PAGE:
Aviation, tourism and energy writer for the Business Herald

Ex-Air NZ boss heads India airline

Gary Toomey. Photo / NZ Herald
Gary Toomey. Photo / NZ Herald

Gary Toomey, who was at the helm of Air New Zealand when it nearly collapsed in 2001, has a job heading India's second-biggest airline, Jet Airways.

Toomey is an Australian whose nine months at Air New Zealand coincided with the collapse of Ansett Australia - an ill-fated investment made before he took over - and the resulting near-collapse of this country's airline.

The Government bailed it out with close to $1 billion and Toomey quit as the airline cut routes and laid off hundreds of staff.

Before he quit Toomey said that buying Ansett was "the most stupid mistake we made" and his public criticism of Air New Zealand's major shareholders, Brierley Investments and Singapore Airlines, during the last round of restructuring negotiations made him unpopular.

Controversy over his repeated pledges that Air New Zealand had $1 billion cash to keep Ansett operating - weeks before it collapsed - also severely affected his credibility and he had security guards posted to protect his home after hate mail and death threats following the Ansett closure.

From 2009 to 2012 he worked at Airlines Papua New Guinea.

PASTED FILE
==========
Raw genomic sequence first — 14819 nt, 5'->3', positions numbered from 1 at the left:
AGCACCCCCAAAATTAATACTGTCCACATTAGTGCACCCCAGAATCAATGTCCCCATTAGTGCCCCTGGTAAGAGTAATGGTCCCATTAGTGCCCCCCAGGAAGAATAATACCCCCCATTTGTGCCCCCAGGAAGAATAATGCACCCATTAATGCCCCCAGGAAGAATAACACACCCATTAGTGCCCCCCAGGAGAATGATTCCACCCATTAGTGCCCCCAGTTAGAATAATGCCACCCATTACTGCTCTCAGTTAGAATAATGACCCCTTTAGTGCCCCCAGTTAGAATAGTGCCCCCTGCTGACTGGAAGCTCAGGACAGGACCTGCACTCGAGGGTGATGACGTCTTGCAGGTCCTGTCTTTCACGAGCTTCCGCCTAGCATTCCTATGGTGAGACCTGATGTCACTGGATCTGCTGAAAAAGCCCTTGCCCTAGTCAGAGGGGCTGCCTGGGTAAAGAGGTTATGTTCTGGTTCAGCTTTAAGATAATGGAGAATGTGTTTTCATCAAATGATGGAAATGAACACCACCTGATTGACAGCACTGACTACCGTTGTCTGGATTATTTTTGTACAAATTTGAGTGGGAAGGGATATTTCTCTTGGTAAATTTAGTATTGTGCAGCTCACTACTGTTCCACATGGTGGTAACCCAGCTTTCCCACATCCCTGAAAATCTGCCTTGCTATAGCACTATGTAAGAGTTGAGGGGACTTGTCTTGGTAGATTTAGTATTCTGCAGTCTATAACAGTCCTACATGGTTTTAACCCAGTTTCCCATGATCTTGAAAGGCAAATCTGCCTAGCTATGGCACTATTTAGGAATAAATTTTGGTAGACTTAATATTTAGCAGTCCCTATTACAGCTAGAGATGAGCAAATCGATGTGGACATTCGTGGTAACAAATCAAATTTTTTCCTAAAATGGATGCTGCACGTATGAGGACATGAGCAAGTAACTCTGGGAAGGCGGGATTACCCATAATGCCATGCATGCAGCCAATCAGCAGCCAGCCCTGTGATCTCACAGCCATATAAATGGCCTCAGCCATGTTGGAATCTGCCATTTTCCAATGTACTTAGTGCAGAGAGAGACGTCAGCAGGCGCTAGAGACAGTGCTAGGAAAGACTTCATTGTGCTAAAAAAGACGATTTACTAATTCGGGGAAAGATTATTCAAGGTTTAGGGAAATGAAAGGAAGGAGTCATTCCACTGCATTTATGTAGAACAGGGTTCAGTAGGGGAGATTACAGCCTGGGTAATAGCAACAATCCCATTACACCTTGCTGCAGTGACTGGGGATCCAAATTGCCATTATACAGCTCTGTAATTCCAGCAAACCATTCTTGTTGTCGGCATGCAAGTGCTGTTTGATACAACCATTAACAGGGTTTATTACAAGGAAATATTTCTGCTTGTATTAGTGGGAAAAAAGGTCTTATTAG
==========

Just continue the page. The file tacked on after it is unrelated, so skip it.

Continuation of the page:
Before Air New Zealand he had served in various positions in Australian carrier Qantas, including as a director, deputy chief executive and chief financial officer.

The 58-year-old faces several challenges as he takes over at the indebted airline, which last month reported a quarterly loss and is trying bed down a deal with Gulf airline Etihad. Etihad bought a 24 per cent stake in Jet Airways two months ago.

Toomey said the fast-growing Indian aviation market "offered significant potential for Jet Airways not only within India, but beyond, through new or improved international connections".

Jet Airways last month posted a wider-than-estimated fourth-quarter loss of US$85 million because of higher aircraft lease costs, high fuel prices, a weak rupee against the US dollar, other exceptional items and a one-time expense.

The airline has a fleet of 100 aircraft and employs close to 14,000 staff.

- NZ Herald

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